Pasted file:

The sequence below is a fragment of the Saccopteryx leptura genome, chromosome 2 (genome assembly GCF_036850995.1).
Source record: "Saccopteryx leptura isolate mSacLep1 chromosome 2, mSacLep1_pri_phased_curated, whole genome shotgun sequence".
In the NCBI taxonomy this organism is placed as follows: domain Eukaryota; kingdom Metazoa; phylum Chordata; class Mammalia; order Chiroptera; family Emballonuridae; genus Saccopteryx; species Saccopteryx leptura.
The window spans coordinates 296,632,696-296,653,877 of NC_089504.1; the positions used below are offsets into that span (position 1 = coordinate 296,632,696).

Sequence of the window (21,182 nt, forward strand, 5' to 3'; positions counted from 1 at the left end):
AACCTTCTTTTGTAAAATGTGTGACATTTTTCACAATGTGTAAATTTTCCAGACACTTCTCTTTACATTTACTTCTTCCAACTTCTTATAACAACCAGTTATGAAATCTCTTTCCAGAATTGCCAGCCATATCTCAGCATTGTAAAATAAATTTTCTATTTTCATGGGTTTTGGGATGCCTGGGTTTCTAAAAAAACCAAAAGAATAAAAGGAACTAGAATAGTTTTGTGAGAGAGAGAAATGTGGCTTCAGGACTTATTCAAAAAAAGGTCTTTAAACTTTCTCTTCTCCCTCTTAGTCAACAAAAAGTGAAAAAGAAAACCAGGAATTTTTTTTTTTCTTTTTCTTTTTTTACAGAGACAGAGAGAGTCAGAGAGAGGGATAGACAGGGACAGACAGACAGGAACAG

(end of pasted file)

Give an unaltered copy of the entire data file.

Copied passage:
The sequence below is a fragment of the Saccopteryx leptura genome, chromosome 2 (genome assembly GCF_036850995.1).
Source record: "Saccopteryx leptura isolate mSacLep1 chromosome 2, mSacLep1_pri_phased_curated, whole genome shotgun sequence".
In the NCBI taxonomy this organism is placed as follows: domain Eukaryota; kingdom Metazoa; phylum Chordata; class Mammalia; order Chiroptera; family Emballonuridae; genus Saccopteryx; species Saccopteryx leptura.
The window spans coordinates 296,632,696-296,653,877 of NC_089504.1; the positions used below are offsets into that span (position 1 = coordinate 296,632,696).

Sequence of the window (21,182 nt, forward strand, 5' to 3'; positions counted from 1 at the left end):
AACCTTCTTTTGTAAAATGTGTGACATTTTTCACAATGTGTAAATTTTCCAGACACTTCTCTTTACATTTACTTCTTCCAACTTCTTATAACAACCAGTTATGAAATCTCTTTCCAGAATTGCCAGCCATATCTCAGCATTGTAAAATAAATTTTCTATTTTCATGGGTTTTGGGATGCCTGGGTTTCTAAAAAAACCAAAAGAATAAAAGGAACTAGAATAGTTTTGTGAGAGAGAGAAATGTGGCTTCAGGACTTATTCAAAAAAAGGTCTTTAAACTTTCTCTTCTCCCTCTTAGTCAACAAAAAGTGAAAAAGAAAACCAGGAATTTTTTTTTTTCTTTTTCTTTTTTTACAGAGACAGAGAGAGTCAGAGAGAGGGATAGACAGGGACAGACAGACAGGAACAG